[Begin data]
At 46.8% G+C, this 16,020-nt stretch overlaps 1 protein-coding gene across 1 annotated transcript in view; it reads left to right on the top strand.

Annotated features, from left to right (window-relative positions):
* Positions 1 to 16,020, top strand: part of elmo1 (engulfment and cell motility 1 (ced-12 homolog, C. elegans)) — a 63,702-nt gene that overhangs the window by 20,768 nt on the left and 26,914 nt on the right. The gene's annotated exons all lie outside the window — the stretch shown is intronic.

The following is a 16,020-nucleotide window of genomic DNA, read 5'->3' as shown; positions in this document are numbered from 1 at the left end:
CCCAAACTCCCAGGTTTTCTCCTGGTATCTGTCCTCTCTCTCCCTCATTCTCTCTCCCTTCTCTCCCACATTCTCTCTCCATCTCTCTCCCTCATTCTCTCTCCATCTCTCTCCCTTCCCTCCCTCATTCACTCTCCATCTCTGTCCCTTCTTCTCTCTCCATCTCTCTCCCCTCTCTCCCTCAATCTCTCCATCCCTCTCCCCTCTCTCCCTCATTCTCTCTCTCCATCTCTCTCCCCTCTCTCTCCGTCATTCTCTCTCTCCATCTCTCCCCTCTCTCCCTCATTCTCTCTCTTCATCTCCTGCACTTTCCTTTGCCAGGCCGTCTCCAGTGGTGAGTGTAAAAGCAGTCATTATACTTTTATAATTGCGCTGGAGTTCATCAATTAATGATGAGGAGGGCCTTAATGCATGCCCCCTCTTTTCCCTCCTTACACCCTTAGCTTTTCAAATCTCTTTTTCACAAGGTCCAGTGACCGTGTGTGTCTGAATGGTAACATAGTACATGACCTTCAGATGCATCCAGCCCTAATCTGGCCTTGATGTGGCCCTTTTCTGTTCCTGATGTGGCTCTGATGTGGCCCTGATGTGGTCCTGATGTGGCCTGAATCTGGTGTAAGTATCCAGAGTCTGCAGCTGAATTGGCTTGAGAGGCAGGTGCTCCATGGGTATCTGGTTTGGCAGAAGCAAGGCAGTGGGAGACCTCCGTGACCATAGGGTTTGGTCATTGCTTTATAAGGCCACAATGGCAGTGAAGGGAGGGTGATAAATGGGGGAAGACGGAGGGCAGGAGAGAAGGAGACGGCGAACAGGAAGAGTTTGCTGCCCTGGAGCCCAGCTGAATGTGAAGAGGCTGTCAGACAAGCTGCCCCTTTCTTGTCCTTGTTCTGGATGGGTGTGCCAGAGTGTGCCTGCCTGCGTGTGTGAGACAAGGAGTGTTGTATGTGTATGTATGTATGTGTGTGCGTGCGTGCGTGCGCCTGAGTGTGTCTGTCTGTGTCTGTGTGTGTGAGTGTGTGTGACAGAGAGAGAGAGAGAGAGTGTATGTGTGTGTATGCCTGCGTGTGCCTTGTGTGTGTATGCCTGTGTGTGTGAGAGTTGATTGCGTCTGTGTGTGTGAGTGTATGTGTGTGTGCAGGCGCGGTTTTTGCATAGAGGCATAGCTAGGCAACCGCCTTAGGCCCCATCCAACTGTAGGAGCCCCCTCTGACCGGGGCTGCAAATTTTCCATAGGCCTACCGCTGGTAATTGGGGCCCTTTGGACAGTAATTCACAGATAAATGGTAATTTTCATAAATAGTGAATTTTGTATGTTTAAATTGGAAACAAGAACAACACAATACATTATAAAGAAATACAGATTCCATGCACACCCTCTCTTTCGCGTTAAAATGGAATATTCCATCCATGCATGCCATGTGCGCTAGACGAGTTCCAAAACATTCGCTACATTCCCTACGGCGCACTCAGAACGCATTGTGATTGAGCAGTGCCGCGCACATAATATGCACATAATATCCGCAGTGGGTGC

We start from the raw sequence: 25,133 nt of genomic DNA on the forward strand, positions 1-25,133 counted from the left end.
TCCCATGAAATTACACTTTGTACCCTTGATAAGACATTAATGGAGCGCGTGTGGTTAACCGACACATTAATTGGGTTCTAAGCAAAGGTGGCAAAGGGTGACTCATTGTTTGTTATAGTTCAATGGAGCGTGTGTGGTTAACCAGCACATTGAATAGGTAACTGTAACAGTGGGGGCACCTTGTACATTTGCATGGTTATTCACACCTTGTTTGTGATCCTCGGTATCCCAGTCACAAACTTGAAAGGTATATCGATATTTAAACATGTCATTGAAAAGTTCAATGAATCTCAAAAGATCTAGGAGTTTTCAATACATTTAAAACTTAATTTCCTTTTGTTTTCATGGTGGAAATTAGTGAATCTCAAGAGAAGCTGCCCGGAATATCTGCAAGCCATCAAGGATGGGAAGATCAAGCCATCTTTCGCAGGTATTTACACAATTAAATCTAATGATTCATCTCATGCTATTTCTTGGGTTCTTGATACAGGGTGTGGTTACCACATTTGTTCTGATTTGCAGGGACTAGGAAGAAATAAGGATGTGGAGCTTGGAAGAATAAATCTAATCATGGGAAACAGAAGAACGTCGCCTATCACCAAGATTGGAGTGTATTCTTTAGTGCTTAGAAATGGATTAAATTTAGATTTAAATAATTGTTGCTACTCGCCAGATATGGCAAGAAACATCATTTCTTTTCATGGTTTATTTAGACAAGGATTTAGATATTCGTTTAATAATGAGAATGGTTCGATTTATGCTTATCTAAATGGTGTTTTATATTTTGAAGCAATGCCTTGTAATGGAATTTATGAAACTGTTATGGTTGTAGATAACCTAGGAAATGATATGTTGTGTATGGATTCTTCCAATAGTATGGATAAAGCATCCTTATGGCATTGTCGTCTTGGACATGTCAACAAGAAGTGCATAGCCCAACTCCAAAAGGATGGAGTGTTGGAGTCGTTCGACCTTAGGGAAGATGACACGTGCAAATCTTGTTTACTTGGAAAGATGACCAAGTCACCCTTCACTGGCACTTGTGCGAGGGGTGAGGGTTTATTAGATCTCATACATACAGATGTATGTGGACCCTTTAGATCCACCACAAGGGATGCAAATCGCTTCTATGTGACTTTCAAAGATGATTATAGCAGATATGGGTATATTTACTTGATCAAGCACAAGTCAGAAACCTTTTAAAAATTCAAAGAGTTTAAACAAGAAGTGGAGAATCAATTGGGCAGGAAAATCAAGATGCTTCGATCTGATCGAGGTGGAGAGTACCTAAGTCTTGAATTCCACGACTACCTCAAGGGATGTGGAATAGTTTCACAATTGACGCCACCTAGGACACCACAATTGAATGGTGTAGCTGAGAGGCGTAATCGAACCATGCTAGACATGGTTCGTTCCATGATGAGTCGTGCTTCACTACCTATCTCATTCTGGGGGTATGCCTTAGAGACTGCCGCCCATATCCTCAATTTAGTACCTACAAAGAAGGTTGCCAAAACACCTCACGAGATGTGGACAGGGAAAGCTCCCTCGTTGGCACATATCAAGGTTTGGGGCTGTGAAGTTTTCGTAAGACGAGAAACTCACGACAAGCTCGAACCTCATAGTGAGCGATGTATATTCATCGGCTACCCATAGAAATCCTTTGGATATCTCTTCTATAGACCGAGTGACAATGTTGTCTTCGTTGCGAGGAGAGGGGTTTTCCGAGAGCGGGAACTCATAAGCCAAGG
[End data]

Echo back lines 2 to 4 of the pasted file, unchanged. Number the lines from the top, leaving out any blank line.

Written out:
Annotated features, from left to right (window-relative positions):
* Positions 1 to 16,020, top strand: part of elmo1 (engulfment and cell motility 1 (ced-12 homolog, C. elegans)) — a 63,702-nt gene that overhangs the window by 20,768 nt on the left and 26,914 nt on the right. The gene's annotated exons all lie outside the window — the stretch shown is intronic.

The following is a 16,020-nucleotide window of genomic DNA, read 5'->3' as shown; positions in this document are numbered from 1 at the left end: